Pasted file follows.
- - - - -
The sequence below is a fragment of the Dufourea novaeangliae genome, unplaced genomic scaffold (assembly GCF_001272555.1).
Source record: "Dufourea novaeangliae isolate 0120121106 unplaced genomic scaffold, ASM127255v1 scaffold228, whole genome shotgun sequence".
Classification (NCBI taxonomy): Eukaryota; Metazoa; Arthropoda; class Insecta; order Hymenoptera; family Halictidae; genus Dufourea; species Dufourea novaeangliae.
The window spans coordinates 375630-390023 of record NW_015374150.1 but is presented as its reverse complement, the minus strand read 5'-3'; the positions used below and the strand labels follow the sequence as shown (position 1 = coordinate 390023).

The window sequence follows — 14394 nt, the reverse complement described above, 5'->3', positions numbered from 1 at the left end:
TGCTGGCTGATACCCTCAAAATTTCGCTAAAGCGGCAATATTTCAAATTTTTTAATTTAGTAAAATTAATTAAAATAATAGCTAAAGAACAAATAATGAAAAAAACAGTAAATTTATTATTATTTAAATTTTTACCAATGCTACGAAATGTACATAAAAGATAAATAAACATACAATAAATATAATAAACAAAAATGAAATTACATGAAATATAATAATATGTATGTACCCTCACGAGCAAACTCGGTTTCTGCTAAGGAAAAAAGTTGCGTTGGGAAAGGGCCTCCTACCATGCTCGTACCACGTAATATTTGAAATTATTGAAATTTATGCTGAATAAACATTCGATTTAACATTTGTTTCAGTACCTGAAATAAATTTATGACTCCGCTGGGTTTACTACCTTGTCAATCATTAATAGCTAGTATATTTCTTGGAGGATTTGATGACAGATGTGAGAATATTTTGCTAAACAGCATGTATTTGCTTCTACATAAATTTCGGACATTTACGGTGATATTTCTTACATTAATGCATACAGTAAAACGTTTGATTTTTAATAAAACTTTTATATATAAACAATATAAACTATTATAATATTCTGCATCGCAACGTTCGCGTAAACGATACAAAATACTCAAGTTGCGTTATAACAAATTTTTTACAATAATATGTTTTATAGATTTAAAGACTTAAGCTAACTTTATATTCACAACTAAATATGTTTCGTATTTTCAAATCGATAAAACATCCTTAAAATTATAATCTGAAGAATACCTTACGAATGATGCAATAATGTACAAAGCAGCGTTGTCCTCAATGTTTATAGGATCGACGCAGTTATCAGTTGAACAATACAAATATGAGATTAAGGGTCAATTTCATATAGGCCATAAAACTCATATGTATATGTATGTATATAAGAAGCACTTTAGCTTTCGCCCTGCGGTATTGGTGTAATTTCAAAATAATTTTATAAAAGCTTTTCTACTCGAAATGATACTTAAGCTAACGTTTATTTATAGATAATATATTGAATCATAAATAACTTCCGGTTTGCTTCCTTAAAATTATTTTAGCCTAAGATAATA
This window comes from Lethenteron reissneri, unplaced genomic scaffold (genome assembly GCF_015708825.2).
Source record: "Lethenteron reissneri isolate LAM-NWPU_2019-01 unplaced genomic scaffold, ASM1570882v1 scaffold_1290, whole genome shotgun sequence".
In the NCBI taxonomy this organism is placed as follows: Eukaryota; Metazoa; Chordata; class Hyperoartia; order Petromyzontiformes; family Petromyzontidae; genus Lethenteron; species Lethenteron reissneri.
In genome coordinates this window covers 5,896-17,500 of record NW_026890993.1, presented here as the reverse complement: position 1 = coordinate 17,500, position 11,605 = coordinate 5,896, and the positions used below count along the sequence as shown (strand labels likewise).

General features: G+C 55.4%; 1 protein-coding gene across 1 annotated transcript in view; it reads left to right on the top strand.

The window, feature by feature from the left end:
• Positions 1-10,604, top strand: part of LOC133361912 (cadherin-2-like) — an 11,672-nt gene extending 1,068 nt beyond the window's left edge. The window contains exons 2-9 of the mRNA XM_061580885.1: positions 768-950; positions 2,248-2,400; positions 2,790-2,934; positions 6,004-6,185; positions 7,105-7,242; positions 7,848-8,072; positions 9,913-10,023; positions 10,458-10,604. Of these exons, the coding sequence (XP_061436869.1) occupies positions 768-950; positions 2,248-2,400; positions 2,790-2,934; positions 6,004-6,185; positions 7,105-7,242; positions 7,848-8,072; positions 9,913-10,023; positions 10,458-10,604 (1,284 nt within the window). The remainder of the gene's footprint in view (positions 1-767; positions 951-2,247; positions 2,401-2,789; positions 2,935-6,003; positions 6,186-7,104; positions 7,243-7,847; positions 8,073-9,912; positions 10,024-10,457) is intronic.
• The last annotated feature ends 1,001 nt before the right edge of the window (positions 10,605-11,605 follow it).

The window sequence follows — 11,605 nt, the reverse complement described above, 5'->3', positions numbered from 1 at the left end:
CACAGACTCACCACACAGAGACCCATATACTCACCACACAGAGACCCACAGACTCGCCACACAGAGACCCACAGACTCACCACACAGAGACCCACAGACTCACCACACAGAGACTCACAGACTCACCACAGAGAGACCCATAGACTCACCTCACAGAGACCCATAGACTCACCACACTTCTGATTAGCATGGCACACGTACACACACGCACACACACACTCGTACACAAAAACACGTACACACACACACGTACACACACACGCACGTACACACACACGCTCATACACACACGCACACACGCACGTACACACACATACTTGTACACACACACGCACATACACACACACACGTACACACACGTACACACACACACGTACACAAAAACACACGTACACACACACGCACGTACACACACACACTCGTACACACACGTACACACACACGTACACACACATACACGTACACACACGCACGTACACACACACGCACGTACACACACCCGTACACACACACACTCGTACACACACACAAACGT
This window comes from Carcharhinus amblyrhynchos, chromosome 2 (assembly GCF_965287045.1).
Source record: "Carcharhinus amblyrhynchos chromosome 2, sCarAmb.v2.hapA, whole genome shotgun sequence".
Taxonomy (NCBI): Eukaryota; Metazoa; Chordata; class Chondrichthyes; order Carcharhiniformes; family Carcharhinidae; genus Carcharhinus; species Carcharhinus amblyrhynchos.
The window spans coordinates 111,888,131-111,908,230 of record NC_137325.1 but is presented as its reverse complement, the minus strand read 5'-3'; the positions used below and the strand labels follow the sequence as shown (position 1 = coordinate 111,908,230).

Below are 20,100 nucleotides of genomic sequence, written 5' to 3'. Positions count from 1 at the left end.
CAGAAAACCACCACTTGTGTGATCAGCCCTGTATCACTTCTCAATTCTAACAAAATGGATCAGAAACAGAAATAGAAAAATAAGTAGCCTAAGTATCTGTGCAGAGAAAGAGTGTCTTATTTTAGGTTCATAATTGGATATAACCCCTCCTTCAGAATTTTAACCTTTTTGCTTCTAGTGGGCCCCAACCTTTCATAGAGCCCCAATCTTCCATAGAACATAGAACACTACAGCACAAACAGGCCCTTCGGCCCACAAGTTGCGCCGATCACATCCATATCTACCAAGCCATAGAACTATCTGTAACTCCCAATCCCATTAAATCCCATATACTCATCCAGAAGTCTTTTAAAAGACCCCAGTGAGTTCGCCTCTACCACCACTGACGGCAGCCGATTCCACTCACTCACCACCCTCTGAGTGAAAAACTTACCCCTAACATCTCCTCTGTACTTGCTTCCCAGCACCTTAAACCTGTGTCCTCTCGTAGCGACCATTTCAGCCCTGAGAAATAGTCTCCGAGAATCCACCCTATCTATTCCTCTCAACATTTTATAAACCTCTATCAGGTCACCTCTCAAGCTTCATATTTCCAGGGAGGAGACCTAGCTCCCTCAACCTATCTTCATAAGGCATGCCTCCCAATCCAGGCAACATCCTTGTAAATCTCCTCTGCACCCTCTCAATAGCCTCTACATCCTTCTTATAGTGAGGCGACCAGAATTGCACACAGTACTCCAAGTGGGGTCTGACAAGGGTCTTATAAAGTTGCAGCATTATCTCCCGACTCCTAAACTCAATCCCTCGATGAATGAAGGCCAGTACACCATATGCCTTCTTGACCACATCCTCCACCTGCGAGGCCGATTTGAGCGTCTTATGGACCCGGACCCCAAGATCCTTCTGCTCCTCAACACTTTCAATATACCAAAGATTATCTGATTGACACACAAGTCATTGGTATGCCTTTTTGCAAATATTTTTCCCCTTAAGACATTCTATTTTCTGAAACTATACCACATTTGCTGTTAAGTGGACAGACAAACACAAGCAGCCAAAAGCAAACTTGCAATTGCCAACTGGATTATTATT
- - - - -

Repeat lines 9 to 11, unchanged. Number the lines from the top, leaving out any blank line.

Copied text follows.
In the NCBI taxonomy this organism is placed as follows: Eukaryota; Metazoa; Chordata; class Hyperoartia; order Petromyzontiformes; family Petromyzontidae; genus Lethenteron; species Lethenteron reissneri.
In genome coordinates this window covers 5,896-17,500 of record NW_026890993.1, presented here as the reverse complement: position 1 = coordinate 17,500, position 11,605 = coordinate 5,896, and the positions used below count along the sequence as shown (strand labels likewise).

General features: G+C 55.4%; 1 protein-coding gene across 1 annotated transcript in view; it reads left to right on the top strand.